Today’s installment concludes Nadir Shah Captures Delhi,
our selection from History of Persia by Sir John Malcolm published in 1815. For works benefiting from the latest research see the “More information” section at the bottom of these pages.
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Previously in Nadir Shah Captures Delhi.
The flattering historian of Nadir expressly informs us that that sovereign was deceived, by the gross misrepresentations of infamous men, into the commission of this great crime. The European physician who attended that monarch during the latter years of his life asserts the innocence of Reza Kuli. He adds that Nadir was so penetrated with remorse after the deed of horror was done that he vented his fury on all around him; and fifty noblemen, who had witnessed the dreadful act, were put to death on the pretext that they should have offered their lives as sacrifices to save the eyes of a prince who was the glory of their country. It is also to be remarked that the impressions which have been transmitted regarding a fact comparatively recent are all against Nadir, who is believed to have had no evidence of his son’s guilt but his own suspicions. From the moment that his life had been attempted in Mazandaran that monarch had become gloomy and irritable. His bad success against the Lesghis had increased the natural violence of his temper and, listening to the enemies of Reza Kuli, he, in a moment of rage, ordered him to be blinded.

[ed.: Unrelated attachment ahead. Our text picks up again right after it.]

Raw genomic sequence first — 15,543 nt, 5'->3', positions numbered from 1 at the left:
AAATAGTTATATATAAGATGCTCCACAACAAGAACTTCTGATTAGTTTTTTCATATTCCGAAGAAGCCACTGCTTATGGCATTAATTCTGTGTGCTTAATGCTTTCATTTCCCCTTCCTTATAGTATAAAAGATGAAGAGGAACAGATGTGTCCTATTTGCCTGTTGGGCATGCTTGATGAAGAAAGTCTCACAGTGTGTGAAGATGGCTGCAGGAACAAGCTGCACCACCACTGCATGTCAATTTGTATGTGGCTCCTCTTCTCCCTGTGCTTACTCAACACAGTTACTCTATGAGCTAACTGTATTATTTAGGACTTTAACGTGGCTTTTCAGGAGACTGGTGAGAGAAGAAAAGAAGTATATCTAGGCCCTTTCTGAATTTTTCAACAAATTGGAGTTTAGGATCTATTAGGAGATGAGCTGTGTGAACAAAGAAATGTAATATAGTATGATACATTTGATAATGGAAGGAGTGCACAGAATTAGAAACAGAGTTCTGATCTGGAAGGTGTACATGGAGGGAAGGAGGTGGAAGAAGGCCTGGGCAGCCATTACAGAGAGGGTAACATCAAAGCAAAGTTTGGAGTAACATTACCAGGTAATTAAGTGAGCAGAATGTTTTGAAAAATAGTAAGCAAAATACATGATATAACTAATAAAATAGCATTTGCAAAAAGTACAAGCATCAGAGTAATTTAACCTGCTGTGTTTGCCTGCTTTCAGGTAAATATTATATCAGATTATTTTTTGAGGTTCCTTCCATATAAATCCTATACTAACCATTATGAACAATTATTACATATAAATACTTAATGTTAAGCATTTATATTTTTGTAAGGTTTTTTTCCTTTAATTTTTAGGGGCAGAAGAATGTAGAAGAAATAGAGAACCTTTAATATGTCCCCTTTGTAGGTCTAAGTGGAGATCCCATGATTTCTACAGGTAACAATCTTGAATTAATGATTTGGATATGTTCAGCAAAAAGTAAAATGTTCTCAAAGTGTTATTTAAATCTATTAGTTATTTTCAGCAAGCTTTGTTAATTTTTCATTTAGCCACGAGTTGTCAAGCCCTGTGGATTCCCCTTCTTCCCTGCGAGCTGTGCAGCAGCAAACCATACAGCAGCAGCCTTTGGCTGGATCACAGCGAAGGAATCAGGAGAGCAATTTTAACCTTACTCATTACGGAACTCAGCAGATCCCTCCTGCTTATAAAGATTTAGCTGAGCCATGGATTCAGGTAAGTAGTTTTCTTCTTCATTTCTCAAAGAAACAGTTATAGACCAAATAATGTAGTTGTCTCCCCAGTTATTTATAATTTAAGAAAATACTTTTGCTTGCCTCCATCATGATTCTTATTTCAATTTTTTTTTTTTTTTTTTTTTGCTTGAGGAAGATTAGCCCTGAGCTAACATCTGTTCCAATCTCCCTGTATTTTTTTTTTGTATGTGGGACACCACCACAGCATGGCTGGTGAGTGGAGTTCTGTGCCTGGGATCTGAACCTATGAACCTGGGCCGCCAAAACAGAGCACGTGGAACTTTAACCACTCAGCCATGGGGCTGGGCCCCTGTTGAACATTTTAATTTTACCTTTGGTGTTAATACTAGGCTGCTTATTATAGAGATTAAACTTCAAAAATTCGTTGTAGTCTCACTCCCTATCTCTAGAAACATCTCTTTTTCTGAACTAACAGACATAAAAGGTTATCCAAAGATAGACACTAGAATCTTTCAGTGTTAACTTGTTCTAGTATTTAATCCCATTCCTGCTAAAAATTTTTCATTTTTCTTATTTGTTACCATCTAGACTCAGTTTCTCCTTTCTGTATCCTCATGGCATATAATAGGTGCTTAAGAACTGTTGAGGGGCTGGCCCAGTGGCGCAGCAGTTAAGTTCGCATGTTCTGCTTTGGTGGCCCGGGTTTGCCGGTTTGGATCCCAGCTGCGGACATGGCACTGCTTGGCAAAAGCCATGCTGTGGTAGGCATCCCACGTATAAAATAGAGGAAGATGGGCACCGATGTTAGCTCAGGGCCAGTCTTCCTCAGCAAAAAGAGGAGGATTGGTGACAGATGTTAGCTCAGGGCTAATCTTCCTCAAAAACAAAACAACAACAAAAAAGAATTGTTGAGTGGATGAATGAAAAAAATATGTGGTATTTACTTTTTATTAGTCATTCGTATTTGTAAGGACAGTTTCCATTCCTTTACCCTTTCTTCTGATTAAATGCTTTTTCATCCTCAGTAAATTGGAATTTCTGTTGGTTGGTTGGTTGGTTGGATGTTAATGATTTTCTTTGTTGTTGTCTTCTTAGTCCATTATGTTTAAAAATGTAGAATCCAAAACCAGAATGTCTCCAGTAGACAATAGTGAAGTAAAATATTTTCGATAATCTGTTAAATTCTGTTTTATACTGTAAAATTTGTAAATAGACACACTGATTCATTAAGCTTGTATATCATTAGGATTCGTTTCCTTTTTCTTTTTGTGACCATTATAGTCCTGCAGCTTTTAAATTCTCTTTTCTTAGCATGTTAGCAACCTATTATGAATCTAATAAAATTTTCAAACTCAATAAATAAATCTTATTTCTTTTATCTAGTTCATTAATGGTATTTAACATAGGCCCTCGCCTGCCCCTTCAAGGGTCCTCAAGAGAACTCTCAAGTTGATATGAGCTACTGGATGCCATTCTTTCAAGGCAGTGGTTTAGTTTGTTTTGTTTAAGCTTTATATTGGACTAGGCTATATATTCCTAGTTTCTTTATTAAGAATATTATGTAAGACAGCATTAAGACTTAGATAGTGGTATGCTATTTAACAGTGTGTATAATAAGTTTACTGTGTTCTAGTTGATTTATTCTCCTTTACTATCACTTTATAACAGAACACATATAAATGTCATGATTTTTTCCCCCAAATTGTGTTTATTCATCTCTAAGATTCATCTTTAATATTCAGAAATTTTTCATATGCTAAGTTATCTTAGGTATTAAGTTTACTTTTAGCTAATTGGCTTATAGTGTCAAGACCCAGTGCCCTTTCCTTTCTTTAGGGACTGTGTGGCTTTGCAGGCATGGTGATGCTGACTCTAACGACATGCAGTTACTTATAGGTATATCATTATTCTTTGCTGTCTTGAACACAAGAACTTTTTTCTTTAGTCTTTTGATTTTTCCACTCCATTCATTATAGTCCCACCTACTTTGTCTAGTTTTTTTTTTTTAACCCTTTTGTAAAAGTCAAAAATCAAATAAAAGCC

“Your crimes have forced me to this dreadful measure,” was, we are told, the speech that Nadir made to his son. “It is not my eyes you have put out,” replied Reza Kuli, “but those of Persia.” The prophetic truth of this answer sunk deep into the soul of Nadir; and we may believe his historian, who affirms that he never afterward knew happiness nor desired that others should enjoy it. All his future actions were deeds of horror, except the contest which he carried on against the Turks for three years; and even in it he displayed none of that energy and heroic spirit which marked his first wars with that nation.
The Persian army had made unsuccessful efforts to reduce the cities of Basra, of Bagdad, and of Mussul. Nadir marched early in the succeeding year to meet a large Turkish force which had advanced to near Erivan; and we are told that he desired to encounter his enemies in battle on the same plain where he had ten years before acquired such renown; but their general, subdued by his own fears, fled and was massacred by his soldiers; who, thrown into confusion at this event, were easily routed by the Persians. This was the last victory of Nadir, and it was gained merely by the terror of his name. Sensible of his own condition he hastened to make peace. His pretensions regarding the establishment of a fifth sect among orthodox Mahometans and the erection of a fifth pillar in the Mosque of Mecca were abandoned. It was agreed that prisoners on both sides should be released; that Persian pilgrims going to the holy cities of Mecca and Medina should be protected; and that the whole of the provinces of Iraq and Azerbaijan should remain with Persia, except an inconsiderable territory that had belonged to the Turkish government in the time of Shah Ismail, the first of the Suffavean kings.